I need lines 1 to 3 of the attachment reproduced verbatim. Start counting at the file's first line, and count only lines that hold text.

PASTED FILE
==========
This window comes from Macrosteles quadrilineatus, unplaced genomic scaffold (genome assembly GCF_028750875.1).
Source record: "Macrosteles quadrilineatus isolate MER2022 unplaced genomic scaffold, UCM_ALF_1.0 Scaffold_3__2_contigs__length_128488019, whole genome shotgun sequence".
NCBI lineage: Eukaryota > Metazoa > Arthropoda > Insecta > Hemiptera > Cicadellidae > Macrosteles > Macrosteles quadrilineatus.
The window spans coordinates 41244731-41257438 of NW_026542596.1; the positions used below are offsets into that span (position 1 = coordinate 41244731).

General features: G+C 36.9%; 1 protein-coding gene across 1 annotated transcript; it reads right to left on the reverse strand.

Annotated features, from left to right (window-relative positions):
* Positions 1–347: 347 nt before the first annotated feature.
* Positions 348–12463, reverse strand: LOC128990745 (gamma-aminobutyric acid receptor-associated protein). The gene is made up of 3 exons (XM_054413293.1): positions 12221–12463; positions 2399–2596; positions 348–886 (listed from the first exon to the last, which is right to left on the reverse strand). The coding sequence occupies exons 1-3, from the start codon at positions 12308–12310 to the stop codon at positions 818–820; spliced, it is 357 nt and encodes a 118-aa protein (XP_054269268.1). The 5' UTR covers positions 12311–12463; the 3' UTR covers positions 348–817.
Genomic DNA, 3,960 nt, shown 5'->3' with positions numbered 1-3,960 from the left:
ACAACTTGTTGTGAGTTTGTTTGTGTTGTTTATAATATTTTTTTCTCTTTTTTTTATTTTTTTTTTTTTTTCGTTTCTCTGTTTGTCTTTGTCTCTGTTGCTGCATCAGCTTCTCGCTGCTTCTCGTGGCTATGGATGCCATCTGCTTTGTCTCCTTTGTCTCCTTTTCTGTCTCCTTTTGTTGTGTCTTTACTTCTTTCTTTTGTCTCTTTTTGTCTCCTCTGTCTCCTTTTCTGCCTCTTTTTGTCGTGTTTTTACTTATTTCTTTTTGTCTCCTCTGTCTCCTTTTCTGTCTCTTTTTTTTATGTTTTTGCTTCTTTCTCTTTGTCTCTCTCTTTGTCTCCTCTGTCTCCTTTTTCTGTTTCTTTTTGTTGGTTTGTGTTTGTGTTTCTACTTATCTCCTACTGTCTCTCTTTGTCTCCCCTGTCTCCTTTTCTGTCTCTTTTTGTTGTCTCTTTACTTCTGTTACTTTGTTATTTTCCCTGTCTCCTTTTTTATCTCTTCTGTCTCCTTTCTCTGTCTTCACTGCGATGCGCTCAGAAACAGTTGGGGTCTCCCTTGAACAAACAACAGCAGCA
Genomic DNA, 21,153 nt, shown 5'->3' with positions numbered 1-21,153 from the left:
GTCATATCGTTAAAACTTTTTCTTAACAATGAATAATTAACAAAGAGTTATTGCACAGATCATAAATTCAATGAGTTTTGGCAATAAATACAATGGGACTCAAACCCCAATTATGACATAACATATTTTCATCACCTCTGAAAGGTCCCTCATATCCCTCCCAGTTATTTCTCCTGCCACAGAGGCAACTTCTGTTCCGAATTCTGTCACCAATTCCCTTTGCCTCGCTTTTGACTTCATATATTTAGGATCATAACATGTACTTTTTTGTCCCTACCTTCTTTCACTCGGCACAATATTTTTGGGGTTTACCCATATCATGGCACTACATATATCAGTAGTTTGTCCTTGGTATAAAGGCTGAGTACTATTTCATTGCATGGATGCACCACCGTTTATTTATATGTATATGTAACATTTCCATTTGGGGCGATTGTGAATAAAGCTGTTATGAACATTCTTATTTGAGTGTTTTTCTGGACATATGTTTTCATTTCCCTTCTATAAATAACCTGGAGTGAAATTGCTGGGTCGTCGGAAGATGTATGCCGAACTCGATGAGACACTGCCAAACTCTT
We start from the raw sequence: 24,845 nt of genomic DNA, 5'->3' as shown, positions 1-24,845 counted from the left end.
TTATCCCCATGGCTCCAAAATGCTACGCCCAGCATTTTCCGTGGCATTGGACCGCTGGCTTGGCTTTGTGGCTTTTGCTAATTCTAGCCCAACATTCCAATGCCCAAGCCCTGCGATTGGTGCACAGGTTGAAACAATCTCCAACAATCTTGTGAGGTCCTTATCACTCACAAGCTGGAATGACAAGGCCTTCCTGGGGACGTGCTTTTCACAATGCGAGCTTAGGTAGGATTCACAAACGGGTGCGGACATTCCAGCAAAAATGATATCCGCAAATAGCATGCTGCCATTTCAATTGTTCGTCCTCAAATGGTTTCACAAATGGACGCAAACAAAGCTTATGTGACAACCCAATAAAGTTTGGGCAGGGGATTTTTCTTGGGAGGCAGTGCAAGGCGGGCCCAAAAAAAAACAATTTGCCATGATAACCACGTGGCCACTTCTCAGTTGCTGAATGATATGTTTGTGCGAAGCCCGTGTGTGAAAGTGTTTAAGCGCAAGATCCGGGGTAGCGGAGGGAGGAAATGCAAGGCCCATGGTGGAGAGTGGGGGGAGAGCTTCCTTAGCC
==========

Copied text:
This window comes from Macrosteles quadrilineatus, unplaced genomic scaffold (genome assembly GCF_028750875.1).
Source record: "Macrosteles quadrilineatus isolate MER2022 unplaced genomic scaffold, UCM_ALF_1.0 Scaffold_3__2_contigs__length_128488019, whole genome shotgun sequence".
NCBI lineage: Eukaryota > Metazoa > Arthropoda > Insecta > Hemiptera > Cicadellidae > Macrosteles > Macrosteles quadrilineatus.